CEPF's investment in the Cape Floristic Region Hotspot began in December 2001. We focused on catalyzing action by nongovernmental organizations, community groups and other civil society partners on the most urgent priorities identified by Cape Action for People and the Environment (C.A.P.E.), a 20-year strategy for conservation and sustainable development of the hotspot.
Guided by an ecosystem profile developed with stakeholders, we complemented other funding sources to strengthen the capacity of civil society to help implement C.A.P.E., which is now a national program.
Results from our first phase of funding include improved management of more than 1 million hectares of protected areas, production landscapes and private land.
Other highlights include strengthened policies and guidelines for biodiversity and sustainable development, particularly in the Western Cape. These include the Western Cape Provincial Spatial Development Framework, policies and procedures for stewardship, codes of practice, area-wide planning in agriculture for the integrated production of wine and a policy framework for ensuring that biodiversity priorities are included in Integrated Development Plans for municipalities.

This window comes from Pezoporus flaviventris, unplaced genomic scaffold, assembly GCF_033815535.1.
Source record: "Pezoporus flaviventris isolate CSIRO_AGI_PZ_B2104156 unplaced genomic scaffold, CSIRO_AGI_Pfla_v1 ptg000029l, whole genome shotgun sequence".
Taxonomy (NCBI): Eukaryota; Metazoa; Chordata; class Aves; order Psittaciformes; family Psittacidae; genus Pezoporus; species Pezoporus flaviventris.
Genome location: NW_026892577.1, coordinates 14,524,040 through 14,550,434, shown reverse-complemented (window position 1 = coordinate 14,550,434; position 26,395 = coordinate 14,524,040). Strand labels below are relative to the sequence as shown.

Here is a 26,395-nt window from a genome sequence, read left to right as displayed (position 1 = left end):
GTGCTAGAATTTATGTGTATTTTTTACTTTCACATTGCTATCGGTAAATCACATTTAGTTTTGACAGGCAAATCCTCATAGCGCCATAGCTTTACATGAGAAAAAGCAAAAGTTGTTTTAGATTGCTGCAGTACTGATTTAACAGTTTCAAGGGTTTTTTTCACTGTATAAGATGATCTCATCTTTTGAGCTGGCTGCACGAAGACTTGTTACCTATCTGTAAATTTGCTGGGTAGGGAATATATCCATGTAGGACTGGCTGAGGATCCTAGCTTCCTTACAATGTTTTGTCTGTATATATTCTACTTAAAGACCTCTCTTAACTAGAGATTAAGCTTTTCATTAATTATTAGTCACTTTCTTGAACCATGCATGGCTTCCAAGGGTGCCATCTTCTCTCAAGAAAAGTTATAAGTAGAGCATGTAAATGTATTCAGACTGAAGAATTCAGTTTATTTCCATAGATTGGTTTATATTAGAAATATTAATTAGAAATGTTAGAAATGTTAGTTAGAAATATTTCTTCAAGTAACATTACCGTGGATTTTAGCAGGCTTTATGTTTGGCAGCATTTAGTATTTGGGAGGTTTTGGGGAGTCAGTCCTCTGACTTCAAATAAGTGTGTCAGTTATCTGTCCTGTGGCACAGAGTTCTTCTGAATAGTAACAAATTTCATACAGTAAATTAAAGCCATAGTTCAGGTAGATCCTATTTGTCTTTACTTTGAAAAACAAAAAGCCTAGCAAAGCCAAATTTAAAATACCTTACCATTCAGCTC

Evergreen fire-dependent shrublands characterize the landscape of the Cape Floristic Region, which lies entirely within South Africa.
Although the region was once covered by lush rain forest, climate changes around 15 million years ago resulted in the retreat of the forests. Trees were replaced by flammable sclerophyllous plants, and periodic fires became an integral ecosystem process.
Vegetation in the hotspot is dominated by fynbos (Afrikaans for "fine bush"), a shrubland comprising hard-leafed, evergreen and fire-prone shrubs that thrive on the region's rocky or sandy nutrient-poor soils.
The hotspot also includes several non-fynbos vegetation types. Of these, Renosterveld—Afrikaans for "rhinoceros veld," referring to the presence of the black rhinoceros (Diceros bicornis), that used to browse there but is now extinct in this region—is the most extensive.
In addition to its incredible botanical diversity, the Cape Floristic Region also supports substantial diversity among the fauna, with more than 560 higher vertebrate species. These include the Critically Endangered geometric tortoise (Psammobates geometricus), the Cape sugarbird (Promerops cafer) and a number of antelope species.